The Lays of Marie de France
The author introduced this collection with the following words:
Marie’s subjects are the charms and difficulties of love of various kinds and the way goodness and wickedness are rewarded and punished in a complicated world. But it would be a disservice to her and to the poems to try to extract a philosophical or political “position” from pieces that are, I think, written as entertainments and deliberately mixed in approach and attitude. One might think of these poems as toys for adults, for they are decorous variations on themes from fairy tales and Märchen.
And then he sent along a fantastical picture of a werewolf for use on the cover.
Using futuristic folklore imagery on the cover seemed incongruous with the lyrical translations of twelfth-century french lais inside. I wanted to describe a creature of fable in a style that doesn’t contradict the era quite so loudly. So I roughed out a tail with some ink, leaving the face of the beast to the imagination, and paired it with the most geriatric typeface I could find (though it’s still a few hundred years younger than the High Middle Ages) Bruce Rogers’s calligraphic Centaur.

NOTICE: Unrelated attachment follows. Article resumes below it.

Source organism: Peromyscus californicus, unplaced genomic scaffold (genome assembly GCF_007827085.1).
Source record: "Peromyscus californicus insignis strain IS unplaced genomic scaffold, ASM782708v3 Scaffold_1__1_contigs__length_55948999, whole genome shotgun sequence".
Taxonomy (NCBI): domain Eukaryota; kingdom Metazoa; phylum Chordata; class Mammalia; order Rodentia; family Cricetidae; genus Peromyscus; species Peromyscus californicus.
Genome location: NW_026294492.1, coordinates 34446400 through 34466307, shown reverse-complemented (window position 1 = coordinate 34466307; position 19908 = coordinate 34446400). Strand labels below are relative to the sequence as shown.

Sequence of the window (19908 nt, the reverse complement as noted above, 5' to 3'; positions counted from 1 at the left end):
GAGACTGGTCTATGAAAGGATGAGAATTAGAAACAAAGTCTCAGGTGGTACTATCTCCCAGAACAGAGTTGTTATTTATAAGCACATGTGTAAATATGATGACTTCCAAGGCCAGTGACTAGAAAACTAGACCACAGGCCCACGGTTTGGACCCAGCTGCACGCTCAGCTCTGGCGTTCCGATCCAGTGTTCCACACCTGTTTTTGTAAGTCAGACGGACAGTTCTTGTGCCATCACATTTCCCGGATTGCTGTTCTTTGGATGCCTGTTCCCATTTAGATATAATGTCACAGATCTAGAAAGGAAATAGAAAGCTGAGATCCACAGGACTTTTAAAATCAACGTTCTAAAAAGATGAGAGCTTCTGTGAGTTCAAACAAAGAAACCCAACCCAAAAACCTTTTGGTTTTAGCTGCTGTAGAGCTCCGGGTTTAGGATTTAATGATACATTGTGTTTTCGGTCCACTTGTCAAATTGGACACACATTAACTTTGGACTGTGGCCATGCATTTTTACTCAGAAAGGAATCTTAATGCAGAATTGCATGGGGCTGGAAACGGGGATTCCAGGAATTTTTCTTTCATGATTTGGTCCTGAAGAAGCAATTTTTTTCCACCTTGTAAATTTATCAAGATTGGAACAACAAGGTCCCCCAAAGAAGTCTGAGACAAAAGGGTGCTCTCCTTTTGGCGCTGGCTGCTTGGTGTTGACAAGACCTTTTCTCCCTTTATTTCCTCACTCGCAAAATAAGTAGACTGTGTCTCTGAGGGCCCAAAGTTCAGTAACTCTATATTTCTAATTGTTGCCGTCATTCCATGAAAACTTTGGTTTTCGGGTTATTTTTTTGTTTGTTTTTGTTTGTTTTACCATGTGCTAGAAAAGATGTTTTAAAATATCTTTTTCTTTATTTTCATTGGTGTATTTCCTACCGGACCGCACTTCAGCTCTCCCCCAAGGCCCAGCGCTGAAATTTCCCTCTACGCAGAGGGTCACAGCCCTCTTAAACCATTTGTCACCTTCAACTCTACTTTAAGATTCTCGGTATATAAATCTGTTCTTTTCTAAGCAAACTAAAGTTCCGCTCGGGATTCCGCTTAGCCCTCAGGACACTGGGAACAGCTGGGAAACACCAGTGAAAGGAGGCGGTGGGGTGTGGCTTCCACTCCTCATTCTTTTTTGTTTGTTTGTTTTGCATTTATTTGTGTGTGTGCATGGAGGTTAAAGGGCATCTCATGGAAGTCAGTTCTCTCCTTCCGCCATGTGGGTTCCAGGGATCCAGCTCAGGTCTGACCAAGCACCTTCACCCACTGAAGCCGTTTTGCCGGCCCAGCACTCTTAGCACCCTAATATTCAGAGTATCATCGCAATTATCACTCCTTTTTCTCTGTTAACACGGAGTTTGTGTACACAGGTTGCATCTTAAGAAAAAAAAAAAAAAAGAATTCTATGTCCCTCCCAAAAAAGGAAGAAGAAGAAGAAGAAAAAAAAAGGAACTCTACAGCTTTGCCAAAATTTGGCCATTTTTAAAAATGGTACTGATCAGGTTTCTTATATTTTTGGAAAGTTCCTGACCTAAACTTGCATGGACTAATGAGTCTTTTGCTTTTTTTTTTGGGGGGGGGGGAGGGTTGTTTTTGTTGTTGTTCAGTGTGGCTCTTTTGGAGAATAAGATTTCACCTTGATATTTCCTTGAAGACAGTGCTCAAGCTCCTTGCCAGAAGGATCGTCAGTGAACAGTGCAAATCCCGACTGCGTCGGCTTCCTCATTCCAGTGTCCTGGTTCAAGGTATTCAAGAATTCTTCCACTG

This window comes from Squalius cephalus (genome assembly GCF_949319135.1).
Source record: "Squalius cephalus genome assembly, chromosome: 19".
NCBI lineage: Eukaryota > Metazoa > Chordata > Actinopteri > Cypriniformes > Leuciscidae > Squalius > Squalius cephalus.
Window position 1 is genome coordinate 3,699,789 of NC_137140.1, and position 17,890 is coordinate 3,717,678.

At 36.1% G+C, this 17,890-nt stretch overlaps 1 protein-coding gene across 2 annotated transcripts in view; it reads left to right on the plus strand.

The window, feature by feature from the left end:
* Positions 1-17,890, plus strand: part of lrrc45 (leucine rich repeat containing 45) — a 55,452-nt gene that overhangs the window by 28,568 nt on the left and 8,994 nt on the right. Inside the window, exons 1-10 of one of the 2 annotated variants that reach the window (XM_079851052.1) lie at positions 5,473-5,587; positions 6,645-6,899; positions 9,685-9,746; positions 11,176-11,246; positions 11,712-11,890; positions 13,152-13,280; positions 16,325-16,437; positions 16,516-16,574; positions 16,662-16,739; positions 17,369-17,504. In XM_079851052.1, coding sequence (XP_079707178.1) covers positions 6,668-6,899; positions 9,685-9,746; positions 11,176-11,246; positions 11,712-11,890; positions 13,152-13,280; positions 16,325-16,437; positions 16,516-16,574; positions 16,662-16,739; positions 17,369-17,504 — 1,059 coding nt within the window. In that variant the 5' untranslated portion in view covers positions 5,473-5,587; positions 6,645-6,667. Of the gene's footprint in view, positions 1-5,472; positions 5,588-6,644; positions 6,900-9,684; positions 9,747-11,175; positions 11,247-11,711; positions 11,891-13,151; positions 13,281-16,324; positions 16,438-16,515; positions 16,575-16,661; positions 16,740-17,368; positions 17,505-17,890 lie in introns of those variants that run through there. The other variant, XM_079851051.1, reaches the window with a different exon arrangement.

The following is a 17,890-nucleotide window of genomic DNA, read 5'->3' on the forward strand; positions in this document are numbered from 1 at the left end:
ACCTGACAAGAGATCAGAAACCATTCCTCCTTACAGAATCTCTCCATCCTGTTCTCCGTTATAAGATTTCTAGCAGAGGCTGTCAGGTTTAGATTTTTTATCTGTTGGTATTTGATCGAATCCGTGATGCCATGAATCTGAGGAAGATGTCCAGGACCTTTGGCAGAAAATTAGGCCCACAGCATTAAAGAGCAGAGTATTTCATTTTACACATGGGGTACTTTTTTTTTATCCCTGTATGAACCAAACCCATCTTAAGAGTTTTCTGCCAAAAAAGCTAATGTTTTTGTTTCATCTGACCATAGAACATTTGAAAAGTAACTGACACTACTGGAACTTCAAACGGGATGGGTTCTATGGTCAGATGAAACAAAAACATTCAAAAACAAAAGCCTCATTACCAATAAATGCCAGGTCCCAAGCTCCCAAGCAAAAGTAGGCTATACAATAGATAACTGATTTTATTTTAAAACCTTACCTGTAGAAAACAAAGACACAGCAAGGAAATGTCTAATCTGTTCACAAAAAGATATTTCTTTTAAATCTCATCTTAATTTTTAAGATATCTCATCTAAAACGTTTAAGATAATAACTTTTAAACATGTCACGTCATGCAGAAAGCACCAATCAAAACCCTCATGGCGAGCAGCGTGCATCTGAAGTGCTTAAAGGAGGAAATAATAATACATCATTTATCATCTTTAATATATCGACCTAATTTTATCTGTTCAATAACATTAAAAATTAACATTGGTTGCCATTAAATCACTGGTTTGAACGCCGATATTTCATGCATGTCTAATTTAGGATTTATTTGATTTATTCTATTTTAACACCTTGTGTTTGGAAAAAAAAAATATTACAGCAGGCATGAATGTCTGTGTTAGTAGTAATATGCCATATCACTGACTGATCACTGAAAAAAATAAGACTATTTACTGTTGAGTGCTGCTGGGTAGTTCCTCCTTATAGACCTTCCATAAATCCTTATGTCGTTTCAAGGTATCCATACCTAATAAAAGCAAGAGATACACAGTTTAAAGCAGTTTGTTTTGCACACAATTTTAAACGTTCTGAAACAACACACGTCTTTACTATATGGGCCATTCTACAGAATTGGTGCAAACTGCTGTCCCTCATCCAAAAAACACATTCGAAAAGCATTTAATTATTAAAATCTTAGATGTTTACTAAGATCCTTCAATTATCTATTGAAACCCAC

I was asked to do the impossible: create an image that blends the author’s Cree/Ojibwe/Scottish/English heritage. Naomi McIlwraith’s new collection of poetry is written in both English and Plains Cree, and focuses on the concern of language loss.
Below is my preliminary pencil crayon sketch for the title block. Root imagery not only pops up often in the text, but is a fitting way to represent McIlwraith’s intricate lineage. Her work talks about language being rooted in the land, the multiple definitions of Seneca root, and the structure/roots of words.